Press release

Vast majority of British consumers expect retailers and restaurants to provide sustainable seafood options: survey

November 13, 2014

  • 71% believe that it is important that supermarkets sell sustainably caught seafood
  • 60% feel that it is important that restaurants show that they have sustainable seafood options
  • Ecolabels most trusted source of information when making sustainable buying decisions
  • Poll surveyed shoppers at Sainsbury’s, Tesco, M&S, Waitrose, Asda and Morrisons

New independent research into seafood buying behaviour published today shows that the vast majority of British consumers expect sustainable options for fish products in supermarkets and restaurants, and trust ecolabels to inform their decisions more than brand promises.

In the UK, 71% of respondents said they believed that it is important that supermarkets sell sustainably caught seafood, while 60% agreed that restaurants should show that they have sustainable seafood options, even though only 6% said they had seen seafood ecolabels on the menu when they eat out.

Respondents also said they trusted ecolabels on products (61%) more than recommendations from family/friends (57%), information from supermarkets (48%) and the brand’s own promise on products (41%).

The research, conducted on behalf of the Marine Stewardship Council (MSC), is believed to be the world’s largest international survey of sustainable seafood consumption. It questioned 610 regular seafood buyers in the UK, and 9,019 across 15 countries in Europe, Asia, Australasia and North America.

Increased demand for sustainable seafood

Globally, almost all (90%) respondents thought that ocean sustainability is important, with 55% saying that falling fish stocks has become a more important issue than it was a year ago. In the UK, 67% of respondents agreed that buying sustainably caught seafood would help to ensure fish stocks for future generations, slightly higher than the global average of 60%.

Supermarkets and restaurants are seen to have a key role in ensuring the sustainability of seafood. Almost two thirds (65%) of those surveyed agreed that it’s important for supermarkets to make sure that they are selling sustainably caught fish.

Recent increases in the number of MSC ecolabelled products suggest that retailers are responding to these demands. Globally, the number of seafood products carrying the MSC ecolabel increased fivefold to more than 25,000 between 2010 and 2014.

Changing trends

In the UK, the trend for buying sustainable seafood looks set to continue with two-thirds of respondents intending to buy more MSC labelled seafood in the future, while the same proportion said they would advise friends or family to do the same.

With MSC ecolabelled products now available in around 100 countries, the survey found that a third (33%) of the regular seafood buyers recognise the MSC ecolabel. This represents an increase of 8% compared with countries surveyed in 2010.

Price and traceability paramount

The worldwide retail market value of consumer facing MSC ecolabelled sustainable seafood reached US$4.8 billion in 2013-14, an increase of 147 per cent since 2010.

Globally, price remains the one of the primary factors determining seafood purchasing decisions (79%), with traceability of the product (66%) and its sustainability (61%) also ranking highly. However, respondents did express an increased willingness to pay a little more for a product with an ecolabel (39% compared with 32% in 2010).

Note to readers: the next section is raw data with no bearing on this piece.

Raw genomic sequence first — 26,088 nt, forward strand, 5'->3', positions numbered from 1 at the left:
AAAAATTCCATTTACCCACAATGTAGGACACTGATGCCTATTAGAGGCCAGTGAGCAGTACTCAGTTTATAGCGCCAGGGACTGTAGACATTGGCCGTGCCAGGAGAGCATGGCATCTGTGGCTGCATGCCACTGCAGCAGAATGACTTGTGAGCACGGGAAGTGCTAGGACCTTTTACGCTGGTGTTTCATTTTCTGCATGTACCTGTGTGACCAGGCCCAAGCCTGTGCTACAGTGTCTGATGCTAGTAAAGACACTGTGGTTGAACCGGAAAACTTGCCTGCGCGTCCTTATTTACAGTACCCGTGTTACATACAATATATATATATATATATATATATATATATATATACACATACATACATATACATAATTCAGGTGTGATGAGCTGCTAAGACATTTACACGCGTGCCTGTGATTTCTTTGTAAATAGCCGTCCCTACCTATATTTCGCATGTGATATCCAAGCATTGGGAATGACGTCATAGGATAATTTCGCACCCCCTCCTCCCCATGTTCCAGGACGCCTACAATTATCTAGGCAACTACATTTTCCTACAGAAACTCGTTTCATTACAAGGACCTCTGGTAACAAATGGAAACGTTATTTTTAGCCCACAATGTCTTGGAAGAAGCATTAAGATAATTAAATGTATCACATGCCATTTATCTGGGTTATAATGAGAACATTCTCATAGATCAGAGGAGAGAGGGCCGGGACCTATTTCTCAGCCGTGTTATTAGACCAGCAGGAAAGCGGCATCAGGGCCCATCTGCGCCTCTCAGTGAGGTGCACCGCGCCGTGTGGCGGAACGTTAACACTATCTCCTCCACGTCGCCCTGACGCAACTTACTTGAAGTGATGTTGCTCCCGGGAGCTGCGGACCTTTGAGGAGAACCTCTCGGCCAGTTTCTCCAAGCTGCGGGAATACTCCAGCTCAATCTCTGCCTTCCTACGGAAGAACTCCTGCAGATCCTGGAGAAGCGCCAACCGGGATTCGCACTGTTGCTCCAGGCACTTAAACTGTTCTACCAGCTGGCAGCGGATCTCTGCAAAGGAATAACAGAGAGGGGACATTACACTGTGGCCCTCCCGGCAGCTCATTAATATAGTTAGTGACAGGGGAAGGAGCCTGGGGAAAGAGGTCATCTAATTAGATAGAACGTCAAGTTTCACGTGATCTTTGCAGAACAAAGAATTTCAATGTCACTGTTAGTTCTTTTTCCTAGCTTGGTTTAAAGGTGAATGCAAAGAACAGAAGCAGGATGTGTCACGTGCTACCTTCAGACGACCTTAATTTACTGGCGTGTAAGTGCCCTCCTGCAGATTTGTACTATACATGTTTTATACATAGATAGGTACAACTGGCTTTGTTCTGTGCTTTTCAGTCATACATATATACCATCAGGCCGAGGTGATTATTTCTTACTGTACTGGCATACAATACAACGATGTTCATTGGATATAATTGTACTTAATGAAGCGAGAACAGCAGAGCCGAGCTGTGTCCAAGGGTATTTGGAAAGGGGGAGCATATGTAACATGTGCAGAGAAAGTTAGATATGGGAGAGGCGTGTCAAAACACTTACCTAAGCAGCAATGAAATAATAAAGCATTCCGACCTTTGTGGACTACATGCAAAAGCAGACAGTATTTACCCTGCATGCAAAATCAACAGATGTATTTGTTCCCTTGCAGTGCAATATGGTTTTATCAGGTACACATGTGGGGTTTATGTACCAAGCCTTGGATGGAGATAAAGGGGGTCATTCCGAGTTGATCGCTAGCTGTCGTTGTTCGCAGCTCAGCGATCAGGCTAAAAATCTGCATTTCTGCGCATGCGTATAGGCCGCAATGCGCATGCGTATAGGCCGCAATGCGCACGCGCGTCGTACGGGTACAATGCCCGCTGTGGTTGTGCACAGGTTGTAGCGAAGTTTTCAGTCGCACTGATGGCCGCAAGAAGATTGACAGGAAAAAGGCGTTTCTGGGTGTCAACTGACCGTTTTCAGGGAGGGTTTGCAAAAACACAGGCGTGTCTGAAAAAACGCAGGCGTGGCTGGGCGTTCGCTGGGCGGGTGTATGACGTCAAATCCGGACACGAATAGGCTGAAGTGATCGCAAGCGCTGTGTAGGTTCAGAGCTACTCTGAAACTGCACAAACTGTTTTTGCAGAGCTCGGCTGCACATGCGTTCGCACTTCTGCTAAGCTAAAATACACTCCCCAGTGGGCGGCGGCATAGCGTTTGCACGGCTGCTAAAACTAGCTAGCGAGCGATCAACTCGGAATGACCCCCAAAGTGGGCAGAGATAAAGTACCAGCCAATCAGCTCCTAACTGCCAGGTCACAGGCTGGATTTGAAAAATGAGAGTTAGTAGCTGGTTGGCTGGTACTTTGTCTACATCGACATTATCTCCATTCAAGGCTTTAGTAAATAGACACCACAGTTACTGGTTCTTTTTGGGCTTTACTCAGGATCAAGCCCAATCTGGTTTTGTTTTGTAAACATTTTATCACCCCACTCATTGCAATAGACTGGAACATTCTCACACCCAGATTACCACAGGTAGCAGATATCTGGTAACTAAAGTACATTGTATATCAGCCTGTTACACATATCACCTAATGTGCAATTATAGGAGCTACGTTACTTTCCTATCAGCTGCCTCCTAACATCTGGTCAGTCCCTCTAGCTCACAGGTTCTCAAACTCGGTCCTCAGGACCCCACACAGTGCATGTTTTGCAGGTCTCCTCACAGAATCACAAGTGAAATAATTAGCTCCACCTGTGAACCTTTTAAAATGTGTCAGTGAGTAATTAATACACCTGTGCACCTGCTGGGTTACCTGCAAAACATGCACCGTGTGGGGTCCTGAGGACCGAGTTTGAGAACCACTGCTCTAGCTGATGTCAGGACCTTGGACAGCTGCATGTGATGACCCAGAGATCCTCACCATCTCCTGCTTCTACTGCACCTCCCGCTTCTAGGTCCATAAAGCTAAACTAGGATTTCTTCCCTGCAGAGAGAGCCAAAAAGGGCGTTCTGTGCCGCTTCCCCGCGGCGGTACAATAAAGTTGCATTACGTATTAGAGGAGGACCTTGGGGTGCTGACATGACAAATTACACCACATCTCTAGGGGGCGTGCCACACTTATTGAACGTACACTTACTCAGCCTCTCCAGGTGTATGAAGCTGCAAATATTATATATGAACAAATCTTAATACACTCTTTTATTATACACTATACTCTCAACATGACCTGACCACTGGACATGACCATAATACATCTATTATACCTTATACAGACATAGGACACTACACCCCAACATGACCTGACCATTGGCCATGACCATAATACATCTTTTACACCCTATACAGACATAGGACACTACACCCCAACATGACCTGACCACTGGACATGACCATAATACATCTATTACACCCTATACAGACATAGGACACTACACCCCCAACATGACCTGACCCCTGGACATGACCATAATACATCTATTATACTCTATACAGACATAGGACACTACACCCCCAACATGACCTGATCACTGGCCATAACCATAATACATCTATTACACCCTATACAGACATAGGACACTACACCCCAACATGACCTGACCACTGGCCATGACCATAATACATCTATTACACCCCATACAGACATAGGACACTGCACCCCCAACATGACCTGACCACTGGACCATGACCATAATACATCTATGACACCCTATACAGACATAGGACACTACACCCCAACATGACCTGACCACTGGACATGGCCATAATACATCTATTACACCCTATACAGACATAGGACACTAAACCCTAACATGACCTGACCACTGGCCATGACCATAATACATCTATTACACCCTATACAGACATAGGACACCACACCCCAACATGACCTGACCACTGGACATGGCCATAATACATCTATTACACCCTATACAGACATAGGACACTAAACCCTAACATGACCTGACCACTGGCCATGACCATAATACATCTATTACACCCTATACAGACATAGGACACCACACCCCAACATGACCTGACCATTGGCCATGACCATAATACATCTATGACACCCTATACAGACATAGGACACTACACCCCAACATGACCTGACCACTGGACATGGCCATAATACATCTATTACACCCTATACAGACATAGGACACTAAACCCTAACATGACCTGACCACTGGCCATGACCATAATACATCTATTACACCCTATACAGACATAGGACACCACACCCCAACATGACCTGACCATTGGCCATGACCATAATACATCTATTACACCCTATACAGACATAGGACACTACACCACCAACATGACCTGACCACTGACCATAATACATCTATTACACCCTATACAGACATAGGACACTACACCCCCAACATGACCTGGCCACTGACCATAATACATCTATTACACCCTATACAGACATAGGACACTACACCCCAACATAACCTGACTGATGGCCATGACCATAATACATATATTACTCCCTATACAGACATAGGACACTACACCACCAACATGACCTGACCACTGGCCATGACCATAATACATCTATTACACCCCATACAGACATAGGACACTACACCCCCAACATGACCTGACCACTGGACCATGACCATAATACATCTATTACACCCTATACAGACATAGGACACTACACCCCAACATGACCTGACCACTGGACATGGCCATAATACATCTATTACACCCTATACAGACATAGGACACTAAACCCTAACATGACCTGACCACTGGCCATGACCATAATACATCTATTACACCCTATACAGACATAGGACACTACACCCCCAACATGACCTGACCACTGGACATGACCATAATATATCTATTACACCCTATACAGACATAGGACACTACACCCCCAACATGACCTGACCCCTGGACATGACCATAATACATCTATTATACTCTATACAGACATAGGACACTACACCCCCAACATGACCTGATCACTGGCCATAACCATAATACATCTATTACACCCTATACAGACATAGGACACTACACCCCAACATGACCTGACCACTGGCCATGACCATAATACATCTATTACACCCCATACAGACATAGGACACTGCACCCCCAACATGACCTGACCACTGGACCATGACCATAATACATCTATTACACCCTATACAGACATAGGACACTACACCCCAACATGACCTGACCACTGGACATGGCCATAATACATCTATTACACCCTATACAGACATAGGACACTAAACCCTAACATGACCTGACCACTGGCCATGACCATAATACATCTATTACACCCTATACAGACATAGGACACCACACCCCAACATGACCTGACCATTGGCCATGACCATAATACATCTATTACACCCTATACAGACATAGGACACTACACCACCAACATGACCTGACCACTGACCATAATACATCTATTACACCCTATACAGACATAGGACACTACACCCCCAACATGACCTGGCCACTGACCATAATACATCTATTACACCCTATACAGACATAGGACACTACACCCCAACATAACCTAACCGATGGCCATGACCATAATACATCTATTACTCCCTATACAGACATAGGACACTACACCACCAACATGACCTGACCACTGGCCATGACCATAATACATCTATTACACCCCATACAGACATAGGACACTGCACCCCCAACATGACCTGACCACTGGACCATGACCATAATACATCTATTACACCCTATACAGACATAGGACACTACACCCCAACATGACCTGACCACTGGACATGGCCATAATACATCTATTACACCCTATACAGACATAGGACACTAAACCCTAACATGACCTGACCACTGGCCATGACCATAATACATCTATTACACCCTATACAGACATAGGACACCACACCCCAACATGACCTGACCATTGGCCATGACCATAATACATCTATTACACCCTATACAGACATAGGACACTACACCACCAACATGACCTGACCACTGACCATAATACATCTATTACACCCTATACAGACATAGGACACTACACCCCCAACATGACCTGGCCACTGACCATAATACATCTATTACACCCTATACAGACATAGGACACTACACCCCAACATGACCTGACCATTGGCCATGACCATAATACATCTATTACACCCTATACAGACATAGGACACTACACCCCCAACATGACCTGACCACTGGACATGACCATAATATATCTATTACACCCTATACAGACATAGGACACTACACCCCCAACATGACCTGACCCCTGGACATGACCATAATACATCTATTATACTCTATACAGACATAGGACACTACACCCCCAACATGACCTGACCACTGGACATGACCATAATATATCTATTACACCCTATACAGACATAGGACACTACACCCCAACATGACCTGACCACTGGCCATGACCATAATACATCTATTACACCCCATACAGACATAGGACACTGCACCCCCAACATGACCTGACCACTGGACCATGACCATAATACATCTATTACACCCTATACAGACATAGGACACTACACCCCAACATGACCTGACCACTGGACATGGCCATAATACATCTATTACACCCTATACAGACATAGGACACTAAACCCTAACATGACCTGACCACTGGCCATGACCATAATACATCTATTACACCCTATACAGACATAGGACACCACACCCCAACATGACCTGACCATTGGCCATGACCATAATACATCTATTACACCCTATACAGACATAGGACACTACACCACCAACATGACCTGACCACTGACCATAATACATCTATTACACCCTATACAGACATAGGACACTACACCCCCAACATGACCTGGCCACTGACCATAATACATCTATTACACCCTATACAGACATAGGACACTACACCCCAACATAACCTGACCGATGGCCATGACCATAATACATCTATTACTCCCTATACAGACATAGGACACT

With the recent food traceability scares raising questions about food labelling, the demand for traceable products is most significant in the UK, rising from 61% in 2012 to 67% in 2014.

Toby Middleton, Senior UK manager at the MSC, said:British consumers have demonstrated once again that they are ahead of the curve when it comes to demanding sustainable seafood. Some retailers and restaurants have responded well to this demand, but others have much further to go to meet the expectations of shoppers and diners when it comes to for sustainable seafood.

“British consumers have also shown that ecolabel credibility is important to them and place a premium on our assurance that the food they are purchasing can be traced back to a fishery which has been independently assessed to meet the MSC’s strict scientific standards for sustainable fishing.”

The MSC ecolabel which can now be found on more than 25,000 products worldwide:

 

About this research

In the UK, 610 respondents were surveyed. In total, 9,019 respondents were questioned across 15 countries: Australia, Canada, Denmark, France, Finland, Germany, Japan, the Netherlands, Poland, Singapore, Spain, Sweden, Switzerland, the United Kingdom and the USA. Research programming, checking and analysis was conducted by research company amr, who commissioned local online survey providers to question seafood consumers within these countries. Surveys took place between 19 March to 25 July 2014 and are compared to similar research undertaken by amr in 2010 and 2012.

Respondents were limited to those who:

 

  • Are mainly / jointly responsible for buying the food for themselves / their family
  • Have brought a fish product at least once every two months from their main store
  • Do the majority of their grocery shopping in one of up to six nominated stores.

Quotas were set to achieve an equal number of shoppers at each store and to take into account dual languages where relevant.  All open questions were coded to a universal code frame using native speaking coders to ensure the correct interpretation.

Find out more and download the infographic > 

 

 

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